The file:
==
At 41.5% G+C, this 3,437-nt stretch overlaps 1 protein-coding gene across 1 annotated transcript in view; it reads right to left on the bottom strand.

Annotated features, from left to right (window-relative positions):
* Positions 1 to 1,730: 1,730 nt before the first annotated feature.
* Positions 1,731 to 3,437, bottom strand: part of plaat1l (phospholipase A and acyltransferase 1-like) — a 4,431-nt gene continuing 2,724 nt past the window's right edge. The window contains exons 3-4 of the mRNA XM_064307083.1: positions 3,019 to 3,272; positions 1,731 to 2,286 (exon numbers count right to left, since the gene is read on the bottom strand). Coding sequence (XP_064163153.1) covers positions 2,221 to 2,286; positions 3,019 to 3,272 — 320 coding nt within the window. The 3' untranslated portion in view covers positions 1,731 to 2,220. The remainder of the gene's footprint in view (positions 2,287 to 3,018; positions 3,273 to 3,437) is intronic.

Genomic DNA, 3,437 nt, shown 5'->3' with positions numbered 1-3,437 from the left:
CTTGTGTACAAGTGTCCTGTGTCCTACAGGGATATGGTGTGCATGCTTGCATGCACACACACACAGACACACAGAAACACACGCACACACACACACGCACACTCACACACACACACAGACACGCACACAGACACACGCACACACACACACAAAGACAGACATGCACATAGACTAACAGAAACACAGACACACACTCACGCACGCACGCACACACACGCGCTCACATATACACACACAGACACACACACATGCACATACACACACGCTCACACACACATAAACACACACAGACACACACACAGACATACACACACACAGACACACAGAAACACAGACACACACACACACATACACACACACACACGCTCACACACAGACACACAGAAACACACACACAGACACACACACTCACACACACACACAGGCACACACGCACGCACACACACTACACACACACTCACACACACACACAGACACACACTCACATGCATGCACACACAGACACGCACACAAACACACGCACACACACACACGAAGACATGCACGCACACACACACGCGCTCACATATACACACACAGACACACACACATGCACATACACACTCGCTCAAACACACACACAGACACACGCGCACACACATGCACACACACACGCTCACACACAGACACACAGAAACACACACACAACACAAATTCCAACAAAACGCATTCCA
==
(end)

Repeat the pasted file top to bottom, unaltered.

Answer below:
At 41.5% G+C, this 3,437-nt stretch overlaps 1 protein-coding gene across 1 annotated transcript in view; it reads right to left on the bottom strand.

Annotated features, from left to right (window-relative positions):
* Positions 1 to 1,730: 1,730 nt before the first annotated feature.
* Positions 1,731 to 3,437, bottom strand: part of plaat1l (phospholipase A and acyltransferase 1-like) — a 4,431-nt gene continuing 2,724 nt past the window's right edge. The window contains exons 3-4 of the mRNA XM_064307083.1: positions 3,019 to 3,272; positions 1,731 to 2,286 (exon numbers count right to left, since the gene is read on the bottom strand). Coding sequence (XP_064163153.1) covers positions 2,221 to 2,286; positions 3,019 to 3,272 — 320 coding nt within the window. The 3' untranslated portion in view covers positions 1,731 to 2,220. The remainder of the gene's footprint in view (positions 2,287 to 3,018; positions 3,273 to 3,437) is intronic.

Genomic DNA, 3,437 nt, shown 5'->3' with positions numbered 1-3,437 from the left:
CTTGTGTACAAGTGTCCTGTGTCCTACAGGGATATGGTGTGCATGCTTGCATGCACACACACACAGACACACAGAAACACACGCACACACACACACGCACACTCACACACACACACAGACACGCACACAGACACACGCACACACACACACAAAGACAGACATGCACATAGACTAACAGAAACACAGACACACACTCACGCACGCACGCACACACACGCGCTCACATATACACACACAGACACACACACATGCACATACACACACGCTCACACACACATAAACACACACAGACACACACACAGACATACACACACACAGACACACAGAAACACAGACACACACACACACATACACACACACACACGCTCACACACAGACACACAGAAACACACACACAGACACACACACTCACACACACACACAGGCACACACGCACGCACACACACTACACACACACTCACACACACACACAGACACACACTCACATGCATGCACACACAGACACGCACACAAACACACGCACACACACACACGAAGACATGCACGCACACACACACGCGCTCACATATACACACACAGACACACACACATGCACATACACACTCGCTCAAACACACACACAGACACACGCGCACACACATGCACACACACACGCTCACACACAGACACACAGAAACACACACACAACACAAATTCCAACAAAACGCATTCCA